After fishing through the search results page for an article you thought would provide answers, you click a promising-looking link and are ready to delve into the content, but then a large box or tab pops up immediately in front of that sentence you were reading. It can act as a minor annoyance in some instances- you pause your reading and find the ‘X’ to press. In other instances, these pop-ups are truly spammy, either difficult to close or in a new tab entirely. On a mobile device, navigating away from these pop-ups can be a time-consuming task.

Google is all for making the search experience better for the user, and is less concerned about the SEO-adjustments marketers will be forced to make. As a result, effective January 10, 2017, Google is lowering the rank of those sites that have intrusive pop-ups. The overall goal is to make websites more easily accessible for those on mobile.

Some examples of ads that Google is considering intrusive:

  • Pop-up ads covering the main content. This includes pop-ups that come up immediately and ones that come up while scrolling the page.
  • Standalone interstitials, forcing users to dismiss before accessing main content.
  • Above-the-fold ads that are similar to standalone interstitials, with main content below the fold.

There are some exceptions to this roll-out. Pop-ups deemed reasonable and permitted include:

  • Pop-ups required because of legal obligation; for instance, age verification.
  • Login dialogs for content that is not publicly accessible.
  • Banners taking up a reasonable amount of screen space.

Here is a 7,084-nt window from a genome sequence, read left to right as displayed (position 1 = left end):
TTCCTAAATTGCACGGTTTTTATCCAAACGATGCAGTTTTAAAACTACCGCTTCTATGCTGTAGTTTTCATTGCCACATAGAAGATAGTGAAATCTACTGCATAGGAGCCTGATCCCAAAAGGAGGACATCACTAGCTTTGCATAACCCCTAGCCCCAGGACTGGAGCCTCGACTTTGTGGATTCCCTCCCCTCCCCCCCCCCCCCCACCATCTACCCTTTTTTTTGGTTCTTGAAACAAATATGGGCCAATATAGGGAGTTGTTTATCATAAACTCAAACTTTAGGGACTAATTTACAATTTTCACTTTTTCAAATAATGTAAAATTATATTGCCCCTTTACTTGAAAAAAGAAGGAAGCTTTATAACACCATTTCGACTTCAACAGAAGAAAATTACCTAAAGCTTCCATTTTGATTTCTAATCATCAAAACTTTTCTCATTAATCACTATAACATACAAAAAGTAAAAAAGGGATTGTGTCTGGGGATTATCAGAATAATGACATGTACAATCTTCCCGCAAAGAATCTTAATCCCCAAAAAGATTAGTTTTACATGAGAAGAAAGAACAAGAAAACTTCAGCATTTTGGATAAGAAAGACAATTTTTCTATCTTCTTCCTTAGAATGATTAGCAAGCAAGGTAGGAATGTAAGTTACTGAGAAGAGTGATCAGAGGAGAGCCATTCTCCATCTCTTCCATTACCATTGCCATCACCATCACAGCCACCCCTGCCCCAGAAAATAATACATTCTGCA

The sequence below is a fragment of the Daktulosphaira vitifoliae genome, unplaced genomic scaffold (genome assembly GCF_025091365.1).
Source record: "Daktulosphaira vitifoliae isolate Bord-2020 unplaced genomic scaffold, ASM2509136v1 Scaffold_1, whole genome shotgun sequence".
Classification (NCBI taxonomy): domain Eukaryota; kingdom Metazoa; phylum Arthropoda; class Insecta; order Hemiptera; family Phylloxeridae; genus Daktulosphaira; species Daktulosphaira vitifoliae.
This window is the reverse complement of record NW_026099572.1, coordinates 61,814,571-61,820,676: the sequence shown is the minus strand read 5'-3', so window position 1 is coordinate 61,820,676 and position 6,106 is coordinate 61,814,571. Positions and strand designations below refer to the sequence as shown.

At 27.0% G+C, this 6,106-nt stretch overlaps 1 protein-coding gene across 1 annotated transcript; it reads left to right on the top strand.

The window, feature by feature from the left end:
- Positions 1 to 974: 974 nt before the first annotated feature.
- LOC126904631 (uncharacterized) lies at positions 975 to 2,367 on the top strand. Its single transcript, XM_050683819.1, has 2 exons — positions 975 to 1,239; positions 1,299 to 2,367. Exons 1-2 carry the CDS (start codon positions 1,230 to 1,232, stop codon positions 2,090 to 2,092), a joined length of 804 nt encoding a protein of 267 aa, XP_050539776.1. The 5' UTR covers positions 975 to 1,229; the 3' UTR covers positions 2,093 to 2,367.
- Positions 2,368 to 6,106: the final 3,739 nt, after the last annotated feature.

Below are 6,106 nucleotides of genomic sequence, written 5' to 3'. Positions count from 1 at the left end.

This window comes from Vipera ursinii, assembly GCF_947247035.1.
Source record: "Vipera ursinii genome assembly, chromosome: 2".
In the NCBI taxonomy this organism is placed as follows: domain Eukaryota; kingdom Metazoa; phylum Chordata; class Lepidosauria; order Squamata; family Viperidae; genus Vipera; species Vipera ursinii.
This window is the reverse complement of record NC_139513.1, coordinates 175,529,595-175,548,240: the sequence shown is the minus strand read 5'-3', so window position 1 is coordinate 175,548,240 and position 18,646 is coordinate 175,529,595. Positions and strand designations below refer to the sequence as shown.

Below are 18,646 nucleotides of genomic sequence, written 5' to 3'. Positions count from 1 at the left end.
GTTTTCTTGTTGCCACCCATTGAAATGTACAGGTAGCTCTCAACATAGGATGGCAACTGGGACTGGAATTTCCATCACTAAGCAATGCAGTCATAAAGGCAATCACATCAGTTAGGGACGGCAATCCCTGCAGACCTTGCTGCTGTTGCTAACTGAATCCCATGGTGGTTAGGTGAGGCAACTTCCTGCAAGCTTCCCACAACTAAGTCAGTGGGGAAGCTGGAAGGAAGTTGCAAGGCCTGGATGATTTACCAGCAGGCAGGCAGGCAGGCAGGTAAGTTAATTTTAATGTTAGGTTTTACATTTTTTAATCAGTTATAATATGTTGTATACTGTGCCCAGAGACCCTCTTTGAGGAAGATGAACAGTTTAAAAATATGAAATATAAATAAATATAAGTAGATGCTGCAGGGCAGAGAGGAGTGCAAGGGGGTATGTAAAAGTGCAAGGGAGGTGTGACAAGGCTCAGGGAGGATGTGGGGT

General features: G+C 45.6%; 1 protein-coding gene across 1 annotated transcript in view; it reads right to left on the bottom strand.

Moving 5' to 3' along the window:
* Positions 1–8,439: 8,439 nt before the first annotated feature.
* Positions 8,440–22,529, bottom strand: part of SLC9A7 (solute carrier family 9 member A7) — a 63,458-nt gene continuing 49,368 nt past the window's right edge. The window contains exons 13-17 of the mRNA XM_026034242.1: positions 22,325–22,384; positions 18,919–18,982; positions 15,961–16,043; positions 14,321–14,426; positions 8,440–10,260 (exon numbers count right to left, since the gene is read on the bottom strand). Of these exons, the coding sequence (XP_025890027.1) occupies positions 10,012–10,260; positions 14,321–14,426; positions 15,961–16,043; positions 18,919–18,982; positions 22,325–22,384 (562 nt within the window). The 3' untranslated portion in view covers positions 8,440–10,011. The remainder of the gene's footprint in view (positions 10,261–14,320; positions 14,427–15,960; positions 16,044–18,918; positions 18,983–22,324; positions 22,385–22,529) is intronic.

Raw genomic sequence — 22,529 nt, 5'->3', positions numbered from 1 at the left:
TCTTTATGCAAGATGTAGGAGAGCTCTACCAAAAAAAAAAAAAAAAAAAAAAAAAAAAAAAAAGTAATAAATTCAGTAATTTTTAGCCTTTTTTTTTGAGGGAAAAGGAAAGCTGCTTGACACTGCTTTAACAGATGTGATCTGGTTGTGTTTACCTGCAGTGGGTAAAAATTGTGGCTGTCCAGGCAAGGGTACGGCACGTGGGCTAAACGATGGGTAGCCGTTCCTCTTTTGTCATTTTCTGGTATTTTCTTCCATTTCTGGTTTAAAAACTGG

Note that newsletter sign-ups, a common standalone interstitial, are not exempt from this policy change, so marketers will need to find creative new ways to boost newsletter sign-ups. Or they can take the hit. It’s worth note that there are hundreds of signals that rank content, so those sites that perform well with other signals or are highly relevant may not be affected.

Another important change in the update will be the removal of the ‘mobile-friendly’ label. This label has existed since 2014 to make search results easier to navigate on mobile. Since then, 85% of sites have been mobile-optimized, so to eliminate clutter, the label is being removed. Mobile optimization will still, however, be a ranking factor.

Adapting to Google’s Changes

Because this update doesn’t roll out until January, marketers will still have roughly 4 months to respond and come up with creative solutions in response to the loss of the pop-ups and interstitials. Digital marketers should be excited by this new challenge, rather than frightened by it. Google has always focused on making the service better for the user, and each update only makes search more efficient for everyone. The evolving SEO and general marketing landscape will always force marketers to evolve.

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